This article argues that classical Confucian legal thought and approaches to adjudication are best understood as an (American) legal realist approach to law and adjudication. By showing the similarities classical Confucian legal thought shares with American legal realism, there is nothing fundamentally uniquely “Sinic” about classical Confucian approaches to adjudication, which hopefully will bring Confucian legal thought more into dialogue with Western theories of law and adjudication. American legal realism, which has experienced heavy criticism and even scorn by legal philosophers, actually has important applications even in non-American systems of law, and should be treated with more respect and seriousness by legal theorists. In addition, Many of the ideas and principles of American legal realism are not really novel; they can also be found in earlier legal traditions, such as the Confucian legal tradition. [read more...]
Article | 13 Tsinghua China L. Rev. 127 (2020)
China’s Recent Civil Law Codification in the High-tech Era: History, Innovations, and Key Takeaways
By Dessie Tilahun Ayalew
This note is organized under three basic sections. The first section tries to revisit the history of the codification of civil law in China and responds to questions concerning the historical episode of the genesis and development of the codification. The second section focuses on the innovations reflected on the new Chinese Civil Code as a result of decades of legislative and judicial practice in China. Thus, the unique attributes of the Civil Code as a generation of “high-tech era” civil code will be analyzed. The third section introduces the key takeaways for jurisdictions that either adopt a new civil code or revise the same. Some concluding remarks and policy observations will end up the issues of this note. [read more...]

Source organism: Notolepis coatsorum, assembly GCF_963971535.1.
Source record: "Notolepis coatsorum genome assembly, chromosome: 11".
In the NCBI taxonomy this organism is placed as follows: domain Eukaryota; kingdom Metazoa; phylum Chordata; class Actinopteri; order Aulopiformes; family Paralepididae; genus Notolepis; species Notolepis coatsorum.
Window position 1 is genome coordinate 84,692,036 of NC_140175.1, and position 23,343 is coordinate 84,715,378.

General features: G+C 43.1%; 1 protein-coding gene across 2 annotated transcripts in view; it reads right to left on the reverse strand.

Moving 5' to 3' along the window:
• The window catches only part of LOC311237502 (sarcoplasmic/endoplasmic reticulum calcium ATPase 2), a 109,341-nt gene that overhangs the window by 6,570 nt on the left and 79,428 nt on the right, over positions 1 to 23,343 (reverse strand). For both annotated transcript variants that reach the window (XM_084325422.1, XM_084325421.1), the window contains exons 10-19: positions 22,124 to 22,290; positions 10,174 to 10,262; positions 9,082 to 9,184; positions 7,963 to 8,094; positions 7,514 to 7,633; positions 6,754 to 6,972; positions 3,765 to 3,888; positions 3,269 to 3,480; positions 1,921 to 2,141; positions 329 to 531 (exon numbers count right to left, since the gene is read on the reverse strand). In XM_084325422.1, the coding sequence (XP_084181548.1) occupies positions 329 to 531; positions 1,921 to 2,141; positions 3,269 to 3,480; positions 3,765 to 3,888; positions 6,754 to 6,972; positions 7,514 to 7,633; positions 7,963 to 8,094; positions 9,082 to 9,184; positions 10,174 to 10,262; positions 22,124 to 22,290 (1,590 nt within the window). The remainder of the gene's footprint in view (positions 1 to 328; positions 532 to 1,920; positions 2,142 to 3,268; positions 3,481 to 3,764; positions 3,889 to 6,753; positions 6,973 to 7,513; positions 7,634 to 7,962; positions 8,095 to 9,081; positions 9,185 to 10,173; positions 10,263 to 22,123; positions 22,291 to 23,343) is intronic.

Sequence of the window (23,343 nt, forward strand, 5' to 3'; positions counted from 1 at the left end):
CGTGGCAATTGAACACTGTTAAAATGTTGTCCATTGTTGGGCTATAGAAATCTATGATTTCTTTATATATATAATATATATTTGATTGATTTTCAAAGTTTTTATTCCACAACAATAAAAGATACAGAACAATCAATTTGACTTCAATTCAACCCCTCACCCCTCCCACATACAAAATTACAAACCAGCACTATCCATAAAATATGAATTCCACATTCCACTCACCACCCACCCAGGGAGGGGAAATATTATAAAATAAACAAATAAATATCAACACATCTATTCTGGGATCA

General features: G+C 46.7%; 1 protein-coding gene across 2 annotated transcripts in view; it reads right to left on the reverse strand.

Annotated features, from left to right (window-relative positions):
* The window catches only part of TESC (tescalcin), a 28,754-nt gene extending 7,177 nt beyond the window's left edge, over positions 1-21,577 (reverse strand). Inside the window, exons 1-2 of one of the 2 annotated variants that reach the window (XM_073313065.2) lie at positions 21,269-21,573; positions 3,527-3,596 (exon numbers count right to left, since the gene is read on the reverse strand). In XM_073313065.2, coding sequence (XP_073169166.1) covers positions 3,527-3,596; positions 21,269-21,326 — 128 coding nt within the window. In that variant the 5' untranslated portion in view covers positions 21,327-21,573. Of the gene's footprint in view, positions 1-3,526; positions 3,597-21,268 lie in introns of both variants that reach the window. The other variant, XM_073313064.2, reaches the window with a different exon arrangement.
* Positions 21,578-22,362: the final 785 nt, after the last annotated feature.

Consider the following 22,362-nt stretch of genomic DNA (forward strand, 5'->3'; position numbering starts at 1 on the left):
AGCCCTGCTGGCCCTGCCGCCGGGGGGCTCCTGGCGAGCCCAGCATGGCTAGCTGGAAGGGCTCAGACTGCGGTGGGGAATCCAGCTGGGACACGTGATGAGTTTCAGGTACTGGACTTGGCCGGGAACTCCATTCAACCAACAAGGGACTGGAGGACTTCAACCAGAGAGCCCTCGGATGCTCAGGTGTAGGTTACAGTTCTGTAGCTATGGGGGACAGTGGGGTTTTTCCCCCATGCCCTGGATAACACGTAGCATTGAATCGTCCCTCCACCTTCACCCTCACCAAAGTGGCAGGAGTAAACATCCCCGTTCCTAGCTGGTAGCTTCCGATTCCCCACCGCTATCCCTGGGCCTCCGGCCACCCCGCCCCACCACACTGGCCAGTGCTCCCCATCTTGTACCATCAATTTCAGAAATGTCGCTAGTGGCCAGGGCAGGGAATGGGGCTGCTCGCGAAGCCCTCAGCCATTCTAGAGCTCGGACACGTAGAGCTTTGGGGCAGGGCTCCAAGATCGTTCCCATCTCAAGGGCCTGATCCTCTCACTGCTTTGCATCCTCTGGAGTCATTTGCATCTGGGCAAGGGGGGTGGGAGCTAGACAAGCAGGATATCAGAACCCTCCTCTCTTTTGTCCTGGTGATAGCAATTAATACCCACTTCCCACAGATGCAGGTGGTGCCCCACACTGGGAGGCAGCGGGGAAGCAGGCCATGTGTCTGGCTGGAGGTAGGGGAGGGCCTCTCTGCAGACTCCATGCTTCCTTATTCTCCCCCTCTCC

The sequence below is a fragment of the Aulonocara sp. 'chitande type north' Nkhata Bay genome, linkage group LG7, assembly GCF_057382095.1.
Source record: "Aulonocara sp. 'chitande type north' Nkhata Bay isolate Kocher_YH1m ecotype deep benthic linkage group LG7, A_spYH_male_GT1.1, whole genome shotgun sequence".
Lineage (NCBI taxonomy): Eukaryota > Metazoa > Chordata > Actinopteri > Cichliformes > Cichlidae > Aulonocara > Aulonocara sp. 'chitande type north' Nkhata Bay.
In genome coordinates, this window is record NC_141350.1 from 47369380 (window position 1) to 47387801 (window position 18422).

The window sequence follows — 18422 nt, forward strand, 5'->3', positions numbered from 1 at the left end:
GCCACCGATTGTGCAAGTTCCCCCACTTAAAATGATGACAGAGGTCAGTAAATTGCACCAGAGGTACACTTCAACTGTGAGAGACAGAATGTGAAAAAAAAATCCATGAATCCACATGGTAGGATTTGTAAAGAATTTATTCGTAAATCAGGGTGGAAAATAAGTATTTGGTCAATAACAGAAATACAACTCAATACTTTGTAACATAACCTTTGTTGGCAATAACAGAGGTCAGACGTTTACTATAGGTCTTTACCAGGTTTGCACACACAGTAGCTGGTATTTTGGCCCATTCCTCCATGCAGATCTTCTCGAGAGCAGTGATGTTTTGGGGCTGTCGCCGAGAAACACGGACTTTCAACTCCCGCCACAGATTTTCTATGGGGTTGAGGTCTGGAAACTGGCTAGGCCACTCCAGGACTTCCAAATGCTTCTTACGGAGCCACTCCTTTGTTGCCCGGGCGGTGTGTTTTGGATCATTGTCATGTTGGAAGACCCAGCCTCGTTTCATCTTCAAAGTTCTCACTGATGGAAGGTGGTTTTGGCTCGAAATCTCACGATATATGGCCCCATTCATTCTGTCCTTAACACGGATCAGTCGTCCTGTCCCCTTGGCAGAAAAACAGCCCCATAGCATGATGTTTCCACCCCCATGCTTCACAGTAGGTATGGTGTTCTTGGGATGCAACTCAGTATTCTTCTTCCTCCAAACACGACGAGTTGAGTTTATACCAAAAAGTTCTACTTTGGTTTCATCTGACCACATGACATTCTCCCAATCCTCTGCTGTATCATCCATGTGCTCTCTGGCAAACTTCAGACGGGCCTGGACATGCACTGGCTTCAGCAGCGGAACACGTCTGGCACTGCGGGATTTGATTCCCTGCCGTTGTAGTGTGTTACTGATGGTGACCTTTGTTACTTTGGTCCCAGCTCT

China Law Update | 13 Tsinghua China L. Rev. 149 (2020)
Personal Information Protection Under Chinese Civil Code: A Newly Established Private Right in the Digital Era
By Raymond Yang Gao
For the first time, the newly enacted Chinese Civil Code has established a legal basis for personal information protection as a matter of private law. By this virtue, China has set forth a basic private law framework governing the protection of personal information along with privacy. Focusing on personal information protection under the Civil Code, this note briefly introduces its evolution, analyzes its legal nature and normative content, and discusses the significance in the current legal framework. [read more...]
China Law Update | 13 Tsinghua China L. Rev. 165 (2020)
The Civil Code and the Private Law Protection of Personal Information
By Xu Duoye
This note first reviews China’s personal information protection laws before the Chinese Civil Code, and then it introduces the Civil Code’s rules on personal information, with an emphasis on the new developments. Further, the note discusses the roles of private law in personal information protection and evaluates to what extent the Civil Code fulfills these roles. Lastly, it predicts the future development of China’s private law protection for personal information, based on the Request for Public Comments on the Personal Information Protection Bill. [read more...]
China Law Update | 13 Tsinghua China L. Rev. 187 (2020)
In the Context of Chinese Constitutionalism and the Hong Kong Basic Law: Is “Separation of Powers” a Delusionary Product?
By Fu Kwong Or
This note critically examines the validity of the assertation that there is “Separation of Powers” in the Hong Kong Special Administrative Region of China, in the discourse of Chinese Constitutionalism and the context of the Hong Kong Basic Law. The author argues that the “Separation of Powers”, as a political discourse, is problematic in the context of the HKSAR, a semi-autonomous administrative region. By adopting the Foucauldian concept of the microphysics of power relations, the author further explores the intrinsic powers among institutions under the existing order. At last, this note purports to destabilize the inherent ideology the concept relies upon, and thus to sensitize any substantive socio-legal-political progress in Hong Kong, instead of the endless and overdue debates on doctrinal and formalist legal concepts. [read more...]
China Law Update | 13 Tsinghua China L. Rev. 201 (2020)